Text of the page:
As part of our work, Children Change Colombia collects and disseminates media involving children and young people. We recognize that this may involve risks to children and young people. This statement sets out how we seek to minimize this risk and balance it with the benefits to these same children of sharing their stories.
Best practice on the use of media
The Keeping Children Safe (KCS) standards for media best practice are as follows:
• Images of children must not show them in states of undress or in inappropriate poses.
• Details attached to images and included in stories must not allow that child to be traced to his or her home or community.
• Distinctive buildings, street signs or landmarks should not be included in an image if they identify where a child lives or works.
• Geotagging of images should be disabled when taking photographs.
• Ensure the photographer/journalist/translator you have employed has been properly vetted and reference checked.
• Make sure you have been given permission by children and their parents/carers to take their image and use their information.
Children Change Colombia’s Film and Photography Policy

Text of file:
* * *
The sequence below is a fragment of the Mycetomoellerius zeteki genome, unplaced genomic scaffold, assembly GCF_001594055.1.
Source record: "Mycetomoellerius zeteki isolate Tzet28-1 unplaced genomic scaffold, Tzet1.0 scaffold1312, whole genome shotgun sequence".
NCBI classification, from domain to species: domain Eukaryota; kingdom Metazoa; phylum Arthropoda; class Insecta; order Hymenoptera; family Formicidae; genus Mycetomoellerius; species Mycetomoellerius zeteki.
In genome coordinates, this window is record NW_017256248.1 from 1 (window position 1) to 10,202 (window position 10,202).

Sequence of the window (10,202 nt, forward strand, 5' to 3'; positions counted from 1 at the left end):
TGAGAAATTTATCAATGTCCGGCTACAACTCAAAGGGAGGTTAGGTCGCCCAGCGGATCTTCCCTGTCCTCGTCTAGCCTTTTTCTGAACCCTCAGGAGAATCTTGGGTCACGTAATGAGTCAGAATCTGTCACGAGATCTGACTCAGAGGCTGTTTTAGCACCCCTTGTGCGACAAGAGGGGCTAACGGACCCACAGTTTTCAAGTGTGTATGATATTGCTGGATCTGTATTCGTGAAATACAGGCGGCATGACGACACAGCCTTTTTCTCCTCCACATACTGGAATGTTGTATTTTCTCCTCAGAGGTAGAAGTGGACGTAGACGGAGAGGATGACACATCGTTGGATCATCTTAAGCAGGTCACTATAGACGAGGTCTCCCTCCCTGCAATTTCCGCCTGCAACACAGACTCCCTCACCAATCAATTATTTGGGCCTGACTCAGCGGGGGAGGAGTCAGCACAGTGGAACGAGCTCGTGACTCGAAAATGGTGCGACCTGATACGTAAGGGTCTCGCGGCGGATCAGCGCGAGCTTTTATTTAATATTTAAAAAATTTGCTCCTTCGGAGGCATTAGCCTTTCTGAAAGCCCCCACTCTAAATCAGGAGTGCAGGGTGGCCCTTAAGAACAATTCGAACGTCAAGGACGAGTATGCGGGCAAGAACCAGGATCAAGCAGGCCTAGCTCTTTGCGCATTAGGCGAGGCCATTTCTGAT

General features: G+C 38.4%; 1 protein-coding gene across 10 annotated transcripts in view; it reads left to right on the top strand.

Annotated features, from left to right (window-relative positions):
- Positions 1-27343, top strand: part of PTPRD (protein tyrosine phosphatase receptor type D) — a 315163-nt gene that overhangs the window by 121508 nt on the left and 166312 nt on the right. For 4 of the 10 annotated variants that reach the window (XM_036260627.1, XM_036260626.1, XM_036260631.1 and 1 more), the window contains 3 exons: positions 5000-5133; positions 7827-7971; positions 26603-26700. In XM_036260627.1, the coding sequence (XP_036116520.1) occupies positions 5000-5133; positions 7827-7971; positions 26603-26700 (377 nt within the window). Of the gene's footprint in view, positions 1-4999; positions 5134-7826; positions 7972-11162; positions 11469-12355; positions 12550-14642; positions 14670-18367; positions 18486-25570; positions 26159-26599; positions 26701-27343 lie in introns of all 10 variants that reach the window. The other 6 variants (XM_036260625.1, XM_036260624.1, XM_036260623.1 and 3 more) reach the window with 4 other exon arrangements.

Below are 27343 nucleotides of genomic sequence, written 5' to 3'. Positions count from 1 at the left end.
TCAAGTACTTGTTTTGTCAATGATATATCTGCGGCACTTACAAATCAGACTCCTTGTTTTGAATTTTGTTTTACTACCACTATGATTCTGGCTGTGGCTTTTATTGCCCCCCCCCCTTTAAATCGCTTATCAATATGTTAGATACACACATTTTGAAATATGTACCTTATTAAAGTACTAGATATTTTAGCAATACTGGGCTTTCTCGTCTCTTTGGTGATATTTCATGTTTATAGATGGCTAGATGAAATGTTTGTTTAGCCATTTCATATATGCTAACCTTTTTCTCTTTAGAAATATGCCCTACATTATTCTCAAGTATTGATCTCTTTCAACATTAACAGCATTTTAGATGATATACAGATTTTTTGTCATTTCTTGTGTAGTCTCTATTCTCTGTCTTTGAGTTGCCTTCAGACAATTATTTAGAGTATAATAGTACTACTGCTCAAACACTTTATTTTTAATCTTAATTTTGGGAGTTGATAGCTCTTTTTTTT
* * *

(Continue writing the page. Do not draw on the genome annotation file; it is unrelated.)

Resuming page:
Children Change Colombia incorporates the above KCS standards in our film and photography policies, as well as incorporating the following standards:
1. Communications about children
We will ensure that the portrayal of any child or children is not sentimentalized or sensationalized in any way. Children must be presented as individuals with their own identity and dignity preserved. In all forms of communication, Children Change Colombia will avoid:
• Using language and images that could possibly degrade, victimize or shame children.
• Making generalizations that do not accurately reflect the nature of the situation.
• Discrimination of any kind.
• Personal and physical information that could be used to identify the location of a child and cause them to be put at risk
2. Sensitive information procedure
As Children Change Colombia increasingly supports work on youth leadership, we have experienced situations where children and young people specifically ask for their names to be associated with their stories. Children Change Colombia respects the right of children and young people to be acknowledged as the subjects/authors of their own stories and to share them, where the decision to do so has been an informed one and where children and young people are aware of the ways in which we may share their story.